Designing your Flower Beds
We mentioned that red attracts hummingbirds the best among all the bright flower colors, so it’s a good idea to have several bunches of red flowers dotted around the landscape.
If you don’t want red flowers, or can’t get any, one trick homeowners have is to dot the landscape with red ribbons to get the attention of passing hummingbirds and invite them to investigate.
You don’t have to have a wide open space with flowers only along your fenceline. It helps hummingbirds to have narrow and curved beds close to one another so that they can look for nectar from all sides of the flowers and can travel from one bed to another in the shortest, and safest time possible. Apartment balconies can just have some hanging plants and a little bath.
It’s good to have just a few trees or tall shrubs because these will provide the birds with protection from predators, allows them to watch for predators, are natural perches to land on, and can be places to nest.
For more planned planting tips, click here.
Adding Additional Food
Having your nectar-filled flowers is good, but your hummingbirds will need something to feed them in the early spring and fall when the flowers haven’t bloomed yet or are dying back.
You’ll need some brightly-colored feeders. Get at least two so that you don’t end up with one bird that bullies the others away and put them on the far ends of your space.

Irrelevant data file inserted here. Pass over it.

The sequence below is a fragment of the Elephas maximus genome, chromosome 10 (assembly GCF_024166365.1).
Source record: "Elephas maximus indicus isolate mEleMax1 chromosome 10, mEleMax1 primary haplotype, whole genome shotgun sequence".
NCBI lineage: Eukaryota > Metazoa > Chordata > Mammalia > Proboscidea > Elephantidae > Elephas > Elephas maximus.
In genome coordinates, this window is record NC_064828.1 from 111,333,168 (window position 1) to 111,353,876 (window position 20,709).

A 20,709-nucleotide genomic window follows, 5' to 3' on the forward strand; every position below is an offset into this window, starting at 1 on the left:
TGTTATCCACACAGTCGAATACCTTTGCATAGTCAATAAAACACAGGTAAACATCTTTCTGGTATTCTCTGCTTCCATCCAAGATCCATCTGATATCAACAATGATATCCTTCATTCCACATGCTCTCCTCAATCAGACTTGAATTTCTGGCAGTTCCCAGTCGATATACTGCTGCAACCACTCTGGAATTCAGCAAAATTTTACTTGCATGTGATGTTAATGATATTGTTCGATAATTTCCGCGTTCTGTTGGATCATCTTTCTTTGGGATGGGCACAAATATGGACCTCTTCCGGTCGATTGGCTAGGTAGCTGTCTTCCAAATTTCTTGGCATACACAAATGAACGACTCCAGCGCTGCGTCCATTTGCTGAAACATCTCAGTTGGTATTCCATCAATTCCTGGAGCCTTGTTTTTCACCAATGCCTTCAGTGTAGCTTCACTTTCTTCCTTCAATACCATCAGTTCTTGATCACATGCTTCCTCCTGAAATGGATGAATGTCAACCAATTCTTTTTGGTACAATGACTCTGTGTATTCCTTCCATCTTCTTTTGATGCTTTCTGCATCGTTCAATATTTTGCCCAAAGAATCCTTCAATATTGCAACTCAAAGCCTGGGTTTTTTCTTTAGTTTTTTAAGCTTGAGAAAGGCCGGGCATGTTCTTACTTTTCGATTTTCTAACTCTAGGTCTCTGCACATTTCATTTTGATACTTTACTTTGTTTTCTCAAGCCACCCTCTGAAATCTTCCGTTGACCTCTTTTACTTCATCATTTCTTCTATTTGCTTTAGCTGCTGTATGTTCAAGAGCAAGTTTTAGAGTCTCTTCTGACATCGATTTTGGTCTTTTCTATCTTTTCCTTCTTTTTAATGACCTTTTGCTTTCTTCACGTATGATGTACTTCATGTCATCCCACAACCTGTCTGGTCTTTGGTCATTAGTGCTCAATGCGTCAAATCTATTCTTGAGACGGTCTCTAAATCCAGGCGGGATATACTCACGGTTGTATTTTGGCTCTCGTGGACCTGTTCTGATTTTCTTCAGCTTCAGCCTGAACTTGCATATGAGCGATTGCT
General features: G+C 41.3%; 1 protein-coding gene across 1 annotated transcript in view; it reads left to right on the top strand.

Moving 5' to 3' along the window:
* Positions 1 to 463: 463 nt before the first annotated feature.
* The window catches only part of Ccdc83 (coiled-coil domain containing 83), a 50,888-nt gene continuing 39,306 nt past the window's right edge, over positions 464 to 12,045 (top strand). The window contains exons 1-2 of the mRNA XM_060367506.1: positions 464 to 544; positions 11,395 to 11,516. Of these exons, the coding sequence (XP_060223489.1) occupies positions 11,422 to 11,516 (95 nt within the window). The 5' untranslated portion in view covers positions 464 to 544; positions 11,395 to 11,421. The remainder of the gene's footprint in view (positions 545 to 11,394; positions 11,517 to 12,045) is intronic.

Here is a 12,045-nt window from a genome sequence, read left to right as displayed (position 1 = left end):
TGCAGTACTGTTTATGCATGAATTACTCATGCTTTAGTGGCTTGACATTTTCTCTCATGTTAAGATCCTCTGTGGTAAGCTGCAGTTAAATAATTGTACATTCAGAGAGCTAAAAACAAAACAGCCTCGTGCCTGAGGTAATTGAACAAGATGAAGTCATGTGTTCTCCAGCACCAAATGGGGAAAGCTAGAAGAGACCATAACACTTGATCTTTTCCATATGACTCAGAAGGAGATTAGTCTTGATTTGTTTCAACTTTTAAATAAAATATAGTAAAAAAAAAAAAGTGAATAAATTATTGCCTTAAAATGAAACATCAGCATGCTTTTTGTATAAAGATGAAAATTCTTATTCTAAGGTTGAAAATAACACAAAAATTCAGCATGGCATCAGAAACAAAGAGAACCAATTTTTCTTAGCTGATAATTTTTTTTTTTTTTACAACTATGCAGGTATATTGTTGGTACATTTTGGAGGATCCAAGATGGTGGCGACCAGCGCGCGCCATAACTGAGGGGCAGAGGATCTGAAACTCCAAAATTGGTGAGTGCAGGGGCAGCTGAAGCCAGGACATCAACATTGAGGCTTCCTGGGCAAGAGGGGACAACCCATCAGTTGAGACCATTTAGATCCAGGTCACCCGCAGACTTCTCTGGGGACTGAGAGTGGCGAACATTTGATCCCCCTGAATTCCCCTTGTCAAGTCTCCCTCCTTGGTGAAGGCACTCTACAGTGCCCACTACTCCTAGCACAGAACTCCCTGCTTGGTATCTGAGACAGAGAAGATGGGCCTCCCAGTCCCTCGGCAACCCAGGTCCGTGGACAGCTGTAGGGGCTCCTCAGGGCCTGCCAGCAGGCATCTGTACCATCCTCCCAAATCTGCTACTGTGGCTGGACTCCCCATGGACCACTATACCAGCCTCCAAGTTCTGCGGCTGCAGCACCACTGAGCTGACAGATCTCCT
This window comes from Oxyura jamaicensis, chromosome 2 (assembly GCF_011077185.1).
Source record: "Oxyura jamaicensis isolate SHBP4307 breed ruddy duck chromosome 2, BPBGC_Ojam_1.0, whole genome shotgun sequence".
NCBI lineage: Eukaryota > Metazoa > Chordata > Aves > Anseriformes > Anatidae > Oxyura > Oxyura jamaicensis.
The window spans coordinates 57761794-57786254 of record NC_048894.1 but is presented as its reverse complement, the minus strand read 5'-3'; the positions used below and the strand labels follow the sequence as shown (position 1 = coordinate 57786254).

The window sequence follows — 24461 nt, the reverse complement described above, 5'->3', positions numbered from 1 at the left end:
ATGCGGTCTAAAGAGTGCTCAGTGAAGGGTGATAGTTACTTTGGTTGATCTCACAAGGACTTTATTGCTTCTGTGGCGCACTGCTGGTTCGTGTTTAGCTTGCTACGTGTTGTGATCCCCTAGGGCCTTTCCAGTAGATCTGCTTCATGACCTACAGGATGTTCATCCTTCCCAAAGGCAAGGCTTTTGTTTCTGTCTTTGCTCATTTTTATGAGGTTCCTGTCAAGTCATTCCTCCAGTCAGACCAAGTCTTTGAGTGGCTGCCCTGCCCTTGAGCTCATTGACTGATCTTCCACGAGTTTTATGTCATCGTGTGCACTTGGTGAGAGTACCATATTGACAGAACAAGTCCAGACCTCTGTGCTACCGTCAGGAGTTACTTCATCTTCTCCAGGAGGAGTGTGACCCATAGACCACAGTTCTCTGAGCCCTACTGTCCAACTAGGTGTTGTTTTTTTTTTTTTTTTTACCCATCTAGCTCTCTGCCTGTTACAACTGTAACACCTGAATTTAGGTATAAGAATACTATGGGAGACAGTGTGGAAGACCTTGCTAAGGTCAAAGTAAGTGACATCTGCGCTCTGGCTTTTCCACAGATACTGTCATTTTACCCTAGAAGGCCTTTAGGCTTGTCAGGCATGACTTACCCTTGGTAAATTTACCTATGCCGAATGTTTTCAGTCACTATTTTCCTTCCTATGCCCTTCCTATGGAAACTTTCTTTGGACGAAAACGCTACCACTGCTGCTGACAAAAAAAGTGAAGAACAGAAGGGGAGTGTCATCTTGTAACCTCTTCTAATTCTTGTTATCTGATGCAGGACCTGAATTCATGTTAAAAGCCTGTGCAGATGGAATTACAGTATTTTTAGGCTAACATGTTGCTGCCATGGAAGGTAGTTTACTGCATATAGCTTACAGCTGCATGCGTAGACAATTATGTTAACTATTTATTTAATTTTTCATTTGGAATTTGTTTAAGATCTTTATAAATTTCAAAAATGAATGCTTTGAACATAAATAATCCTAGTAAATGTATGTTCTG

You’ll want feeders that are easy to clean because the sugar water you’ll have inside will be exposed to the heat and maybe sun so you have to be careful it doesn’t go bad by cleaning the feeder and replacing the nectar.
Ants and bees tend to be attracted to the feeders and can fall in, which is another reason to clean the feeders regularly.
Adding Water Sources
Sugar water is a great food source, but it won’t hydrate your little puffballs. You need to put at least a bird bath that will serve as both a drinking water source and bath.
You could also add several hanging bird baths to make sure there are some in the shade that won’t get too hot. Most bird baths are made of either stone, cement, or plastic, all of which can get hot.
The water can easily heat up because it’s shallow, but you do want shallow water as hummingbirds aren’t able to sit on top of deeper water, like ducks.
Providing Shelter and Nesting Material
Finally, the last need you could meet for the hummingbirds is a place to stay. They don’t like bird houses, but the shrubs you put in are good, safe places they will use as nesting spots. They’re even better than many trees.
They will also put nests on things like clotheslines, wire, Christmas lights, and more. So if you have an outdoor structure with a cover, you might provide some lines of lights or just some clotheslines inside to give them potential places to make a nest.
They make nests with leaves, moss, lichen, dandylion down, and spider webs. So if you see the occasional spider’s web around your property, don’t take it down. Leave it for the hummingbirds to use.
Hummingbird Landscape Examples
When it comes to gardens and landscapes, visual aids from examples that are successful can really help you get ideas for your own space.
Check out this video covering all the aspects of hummingbird landscaping.
Hummingbirds can be a little fickle and more than a little territorial, but even if you can only provide two hummingbirds their “feeding territories,” you’ll find that you will still enjoy your landscape and garden as much as they do! Be sure to give yourself a seating area that gives you a good view.